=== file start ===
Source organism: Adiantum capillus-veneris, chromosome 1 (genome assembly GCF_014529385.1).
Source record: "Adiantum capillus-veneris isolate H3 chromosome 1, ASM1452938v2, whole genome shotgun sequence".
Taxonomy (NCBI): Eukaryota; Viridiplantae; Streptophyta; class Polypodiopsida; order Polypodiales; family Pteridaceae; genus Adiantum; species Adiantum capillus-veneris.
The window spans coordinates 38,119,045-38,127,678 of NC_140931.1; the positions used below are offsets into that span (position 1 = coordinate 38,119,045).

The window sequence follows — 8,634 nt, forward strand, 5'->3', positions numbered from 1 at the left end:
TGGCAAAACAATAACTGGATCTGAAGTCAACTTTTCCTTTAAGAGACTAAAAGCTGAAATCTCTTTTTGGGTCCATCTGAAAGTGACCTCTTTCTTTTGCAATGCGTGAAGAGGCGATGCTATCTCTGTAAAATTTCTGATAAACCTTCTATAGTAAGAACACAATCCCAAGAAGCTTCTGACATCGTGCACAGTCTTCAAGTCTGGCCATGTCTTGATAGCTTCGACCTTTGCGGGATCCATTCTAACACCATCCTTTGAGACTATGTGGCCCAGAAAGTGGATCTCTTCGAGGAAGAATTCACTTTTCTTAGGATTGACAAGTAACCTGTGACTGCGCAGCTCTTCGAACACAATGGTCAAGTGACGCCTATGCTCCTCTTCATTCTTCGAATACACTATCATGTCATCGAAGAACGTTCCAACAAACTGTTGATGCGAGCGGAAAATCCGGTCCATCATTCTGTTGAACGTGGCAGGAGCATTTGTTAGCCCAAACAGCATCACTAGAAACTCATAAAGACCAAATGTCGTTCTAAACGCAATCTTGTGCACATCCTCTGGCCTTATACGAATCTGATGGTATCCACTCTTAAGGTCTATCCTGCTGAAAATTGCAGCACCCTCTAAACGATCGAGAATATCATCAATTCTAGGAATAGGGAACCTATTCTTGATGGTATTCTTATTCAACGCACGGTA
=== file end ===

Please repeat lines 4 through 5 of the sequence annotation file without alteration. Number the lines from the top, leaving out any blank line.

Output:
The window spans coordinates 38,119,045-38,127,678 of NC_140931.1; the positions used below are offsets into that span (position 1 = coordinate 38,119,045).

The window sequence follows — 8,634 nt, forward strand, 5'->3', positions numbered from 1 at the left end: